• For more information on this and other visitor centers in the area, click here: http://www.fs.fed.us/r5/inyo/about/ Photo by Chris Austin. … which includes a large relief map showing the path of the aqueduct, as well as other Eastern Sierra landmarks.
    • Photo by flickr photographer verno_64 Bishop The water‟s journey continues past Bishop, staying in the river‟s natural channel until it reaches the aqueduct intake above Independence.
    • Two miles north of the town of Big Pine is Klondike Lake, a mitigation project maintained by DWP to provide nesting and feeding areas for waterfowl. It is also used for recreation and water sports. Photo by Chris Austin. For more information on Klondike Lake, click here: http://www.schweich.com/geoCAInyKlondikeLk.html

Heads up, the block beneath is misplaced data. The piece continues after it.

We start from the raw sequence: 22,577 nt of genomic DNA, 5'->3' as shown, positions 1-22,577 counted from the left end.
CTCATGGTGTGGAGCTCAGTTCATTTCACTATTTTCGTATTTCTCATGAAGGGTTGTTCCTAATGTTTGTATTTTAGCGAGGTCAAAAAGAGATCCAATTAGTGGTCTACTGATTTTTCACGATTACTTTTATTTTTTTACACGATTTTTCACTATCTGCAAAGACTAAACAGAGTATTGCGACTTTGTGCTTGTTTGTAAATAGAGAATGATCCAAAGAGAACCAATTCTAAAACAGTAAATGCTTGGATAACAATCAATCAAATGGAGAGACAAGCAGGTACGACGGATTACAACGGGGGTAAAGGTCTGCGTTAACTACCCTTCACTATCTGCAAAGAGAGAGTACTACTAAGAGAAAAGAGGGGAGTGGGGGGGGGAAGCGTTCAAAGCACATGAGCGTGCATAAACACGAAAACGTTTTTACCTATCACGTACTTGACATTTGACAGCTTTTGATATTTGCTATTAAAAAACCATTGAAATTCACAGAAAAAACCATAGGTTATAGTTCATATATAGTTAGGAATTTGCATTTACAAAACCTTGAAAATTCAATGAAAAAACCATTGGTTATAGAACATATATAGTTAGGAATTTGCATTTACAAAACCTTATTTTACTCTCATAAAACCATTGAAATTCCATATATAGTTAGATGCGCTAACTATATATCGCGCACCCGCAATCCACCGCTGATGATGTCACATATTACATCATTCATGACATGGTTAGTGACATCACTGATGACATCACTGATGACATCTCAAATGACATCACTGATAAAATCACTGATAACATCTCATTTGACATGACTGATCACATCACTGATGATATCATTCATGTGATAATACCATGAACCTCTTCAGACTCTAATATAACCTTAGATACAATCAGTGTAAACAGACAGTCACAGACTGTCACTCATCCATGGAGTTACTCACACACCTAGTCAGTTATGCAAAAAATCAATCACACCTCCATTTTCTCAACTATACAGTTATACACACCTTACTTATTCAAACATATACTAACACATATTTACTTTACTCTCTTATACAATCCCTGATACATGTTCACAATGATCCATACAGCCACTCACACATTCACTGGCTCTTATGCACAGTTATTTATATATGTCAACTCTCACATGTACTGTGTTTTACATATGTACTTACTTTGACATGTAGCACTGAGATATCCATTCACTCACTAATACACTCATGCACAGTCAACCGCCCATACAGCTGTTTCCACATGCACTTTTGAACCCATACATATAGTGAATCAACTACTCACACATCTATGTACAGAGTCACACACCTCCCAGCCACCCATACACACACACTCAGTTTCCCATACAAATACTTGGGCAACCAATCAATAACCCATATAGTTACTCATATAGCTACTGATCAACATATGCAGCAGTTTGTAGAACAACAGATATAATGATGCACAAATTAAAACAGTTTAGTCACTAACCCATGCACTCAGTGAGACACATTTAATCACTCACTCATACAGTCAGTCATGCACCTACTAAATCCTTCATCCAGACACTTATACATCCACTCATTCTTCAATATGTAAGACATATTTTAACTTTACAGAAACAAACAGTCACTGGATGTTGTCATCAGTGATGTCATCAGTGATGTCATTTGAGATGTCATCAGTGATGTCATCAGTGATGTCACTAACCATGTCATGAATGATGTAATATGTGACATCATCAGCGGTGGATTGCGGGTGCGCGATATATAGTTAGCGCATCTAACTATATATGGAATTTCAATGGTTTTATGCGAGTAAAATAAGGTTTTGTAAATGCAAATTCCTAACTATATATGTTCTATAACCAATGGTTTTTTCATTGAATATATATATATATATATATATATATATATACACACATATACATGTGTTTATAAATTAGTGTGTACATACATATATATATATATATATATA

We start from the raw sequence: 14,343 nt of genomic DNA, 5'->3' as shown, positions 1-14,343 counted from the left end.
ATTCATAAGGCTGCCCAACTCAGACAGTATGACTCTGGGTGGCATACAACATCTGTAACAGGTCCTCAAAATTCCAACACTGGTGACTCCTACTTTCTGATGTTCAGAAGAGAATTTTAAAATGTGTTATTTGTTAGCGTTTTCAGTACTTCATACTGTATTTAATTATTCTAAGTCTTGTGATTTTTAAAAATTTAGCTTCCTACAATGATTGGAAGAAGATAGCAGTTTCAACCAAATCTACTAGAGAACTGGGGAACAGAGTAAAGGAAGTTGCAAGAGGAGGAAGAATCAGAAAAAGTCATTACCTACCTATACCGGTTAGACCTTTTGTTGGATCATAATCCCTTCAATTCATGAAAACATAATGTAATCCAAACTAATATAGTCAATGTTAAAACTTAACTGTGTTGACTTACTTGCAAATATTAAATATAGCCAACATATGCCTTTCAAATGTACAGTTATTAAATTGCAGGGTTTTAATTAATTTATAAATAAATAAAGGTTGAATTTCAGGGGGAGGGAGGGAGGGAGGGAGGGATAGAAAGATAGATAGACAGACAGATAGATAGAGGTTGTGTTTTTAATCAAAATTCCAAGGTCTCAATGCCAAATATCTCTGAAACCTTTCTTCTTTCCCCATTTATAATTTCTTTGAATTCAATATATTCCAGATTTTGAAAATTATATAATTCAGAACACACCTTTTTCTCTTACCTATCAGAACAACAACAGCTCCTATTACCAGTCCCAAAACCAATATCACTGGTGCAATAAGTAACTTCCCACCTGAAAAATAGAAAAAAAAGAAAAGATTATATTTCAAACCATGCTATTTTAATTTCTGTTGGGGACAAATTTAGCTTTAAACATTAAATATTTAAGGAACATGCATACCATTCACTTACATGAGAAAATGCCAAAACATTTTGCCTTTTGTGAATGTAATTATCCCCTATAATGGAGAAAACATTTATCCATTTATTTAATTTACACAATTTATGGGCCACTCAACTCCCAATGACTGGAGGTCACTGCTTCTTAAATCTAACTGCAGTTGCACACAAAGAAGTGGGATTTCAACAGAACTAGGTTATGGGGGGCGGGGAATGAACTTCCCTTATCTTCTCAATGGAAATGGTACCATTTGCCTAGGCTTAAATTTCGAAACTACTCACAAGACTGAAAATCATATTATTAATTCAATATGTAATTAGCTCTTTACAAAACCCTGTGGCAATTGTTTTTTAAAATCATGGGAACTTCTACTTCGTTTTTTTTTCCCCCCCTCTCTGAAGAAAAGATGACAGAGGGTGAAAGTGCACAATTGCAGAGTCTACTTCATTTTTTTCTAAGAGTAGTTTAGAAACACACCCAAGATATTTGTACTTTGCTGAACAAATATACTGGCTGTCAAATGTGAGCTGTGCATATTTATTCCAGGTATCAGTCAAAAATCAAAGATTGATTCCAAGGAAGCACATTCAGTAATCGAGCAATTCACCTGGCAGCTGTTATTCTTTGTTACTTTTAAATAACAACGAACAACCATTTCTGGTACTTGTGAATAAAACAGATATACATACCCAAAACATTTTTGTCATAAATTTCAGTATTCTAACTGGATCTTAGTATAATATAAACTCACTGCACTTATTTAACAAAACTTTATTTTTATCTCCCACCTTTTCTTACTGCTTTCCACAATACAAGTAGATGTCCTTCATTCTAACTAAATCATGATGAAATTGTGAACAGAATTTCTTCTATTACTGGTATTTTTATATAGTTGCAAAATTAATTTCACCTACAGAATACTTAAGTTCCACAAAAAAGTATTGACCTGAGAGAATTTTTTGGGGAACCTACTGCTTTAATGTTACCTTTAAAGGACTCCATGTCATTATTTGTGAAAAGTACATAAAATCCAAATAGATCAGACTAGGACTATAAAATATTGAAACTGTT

• South of Big Pine is the Fish Springs Hatchery, another Eastern Sierra hatchery producing fish which will be stocked in the area‟s lakes and rivers. Photo by Chris Austin. Photo by Chris Austin.
    • Photo from the Library of Congress, Historical American Engineering Record The Tinemaha Reservoir is located six miles north of the aqueduct intake. It was completed in 1928, and can store 6300 acre-feet of water.
    • Tinemaha Reservoir provides for storage and regulation of water into the aqueduct intake downstream.
    • Photo by Chris Austin. Intake North of the town of Independence are the headworks and intake for the aqueduct. This is where the Owens River water leaves its natural course and begins its journey southward through the aqueduct infrastructure.
    • Photo by Chris Austin. There is a 325-foot diversion weir which directs the flow of the river into the aqueduct intake.